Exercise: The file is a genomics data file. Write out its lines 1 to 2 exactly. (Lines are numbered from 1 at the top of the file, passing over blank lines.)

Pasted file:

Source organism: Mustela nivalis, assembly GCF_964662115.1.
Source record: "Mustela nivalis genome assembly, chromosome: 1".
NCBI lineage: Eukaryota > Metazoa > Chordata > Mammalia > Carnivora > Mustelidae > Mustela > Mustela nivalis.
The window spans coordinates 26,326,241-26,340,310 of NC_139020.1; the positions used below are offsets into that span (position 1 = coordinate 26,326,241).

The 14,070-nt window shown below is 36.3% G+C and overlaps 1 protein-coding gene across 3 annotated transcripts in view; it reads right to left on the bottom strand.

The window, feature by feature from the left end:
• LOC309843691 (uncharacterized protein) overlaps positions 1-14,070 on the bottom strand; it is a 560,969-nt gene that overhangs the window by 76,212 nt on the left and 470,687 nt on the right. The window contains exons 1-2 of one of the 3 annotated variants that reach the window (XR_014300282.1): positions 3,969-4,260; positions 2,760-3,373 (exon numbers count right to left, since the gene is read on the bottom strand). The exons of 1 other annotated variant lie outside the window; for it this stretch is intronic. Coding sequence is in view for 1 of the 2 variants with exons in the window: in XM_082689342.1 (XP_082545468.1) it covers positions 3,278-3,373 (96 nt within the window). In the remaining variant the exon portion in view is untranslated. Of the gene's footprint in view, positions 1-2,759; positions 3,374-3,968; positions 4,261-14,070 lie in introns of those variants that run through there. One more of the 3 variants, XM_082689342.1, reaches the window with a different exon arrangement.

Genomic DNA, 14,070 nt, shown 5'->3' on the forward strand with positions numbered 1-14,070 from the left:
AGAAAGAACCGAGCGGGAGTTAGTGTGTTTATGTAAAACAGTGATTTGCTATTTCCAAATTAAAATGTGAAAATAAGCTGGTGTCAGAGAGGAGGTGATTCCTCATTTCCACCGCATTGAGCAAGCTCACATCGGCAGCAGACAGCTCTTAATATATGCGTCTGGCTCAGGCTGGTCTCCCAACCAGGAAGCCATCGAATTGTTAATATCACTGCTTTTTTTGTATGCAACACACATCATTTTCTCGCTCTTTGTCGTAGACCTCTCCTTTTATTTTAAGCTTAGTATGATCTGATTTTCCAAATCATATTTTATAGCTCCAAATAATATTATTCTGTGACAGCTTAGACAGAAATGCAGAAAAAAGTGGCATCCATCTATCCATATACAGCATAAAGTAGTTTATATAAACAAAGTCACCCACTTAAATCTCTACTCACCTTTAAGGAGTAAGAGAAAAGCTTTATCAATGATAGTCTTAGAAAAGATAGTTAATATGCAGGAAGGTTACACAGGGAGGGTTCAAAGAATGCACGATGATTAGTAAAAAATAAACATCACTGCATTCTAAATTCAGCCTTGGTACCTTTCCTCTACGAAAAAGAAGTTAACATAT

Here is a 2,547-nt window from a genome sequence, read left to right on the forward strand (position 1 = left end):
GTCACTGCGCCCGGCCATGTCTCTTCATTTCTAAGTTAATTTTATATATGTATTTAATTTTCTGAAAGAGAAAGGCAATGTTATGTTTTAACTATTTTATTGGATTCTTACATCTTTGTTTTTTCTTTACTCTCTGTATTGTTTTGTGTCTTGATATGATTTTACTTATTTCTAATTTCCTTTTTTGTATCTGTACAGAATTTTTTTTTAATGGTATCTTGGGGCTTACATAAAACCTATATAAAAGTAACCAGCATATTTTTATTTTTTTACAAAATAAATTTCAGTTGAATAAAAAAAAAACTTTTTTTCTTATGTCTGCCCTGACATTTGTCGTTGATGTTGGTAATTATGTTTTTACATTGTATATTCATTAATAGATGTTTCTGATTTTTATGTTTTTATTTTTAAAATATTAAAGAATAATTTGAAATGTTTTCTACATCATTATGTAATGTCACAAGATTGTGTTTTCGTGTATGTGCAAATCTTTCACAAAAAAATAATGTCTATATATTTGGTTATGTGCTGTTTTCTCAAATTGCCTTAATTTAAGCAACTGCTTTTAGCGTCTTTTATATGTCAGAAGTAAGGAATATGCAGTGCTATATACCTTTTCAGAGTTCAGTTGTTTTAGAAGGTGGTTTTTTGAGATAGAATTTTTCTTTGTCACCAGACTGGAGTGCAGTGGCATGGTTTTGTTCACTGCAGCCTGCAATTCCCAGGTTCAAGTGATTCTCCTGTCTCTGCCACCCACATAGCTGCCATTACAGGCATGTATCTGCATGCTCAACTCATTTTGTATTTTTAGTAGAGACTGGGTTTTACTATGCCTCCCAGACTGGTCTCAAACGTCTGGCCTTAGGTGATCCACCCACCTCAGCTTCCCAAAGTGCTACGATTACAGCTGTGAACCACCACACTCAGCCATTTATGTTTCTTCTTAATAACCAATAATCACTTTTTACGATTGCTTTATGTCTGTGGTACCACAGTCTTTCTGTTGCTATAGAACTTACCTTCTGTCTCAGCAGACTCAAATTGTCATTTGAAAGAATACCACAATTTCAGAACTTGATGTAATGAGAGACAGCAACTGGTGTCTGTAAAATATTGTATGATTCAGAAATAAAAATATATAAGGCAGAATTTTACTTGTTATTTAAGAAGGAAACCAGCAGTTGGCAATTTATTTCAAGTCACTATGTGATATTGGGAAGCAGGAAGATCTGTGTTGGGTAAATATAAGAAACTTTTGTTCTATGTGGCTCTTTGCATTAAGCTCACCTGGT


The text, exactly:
Source organism: Mustela nivalis, assembly GCF_964662115.1.
Source record: "Mustela nivalis genome assembly, chromosome: 1".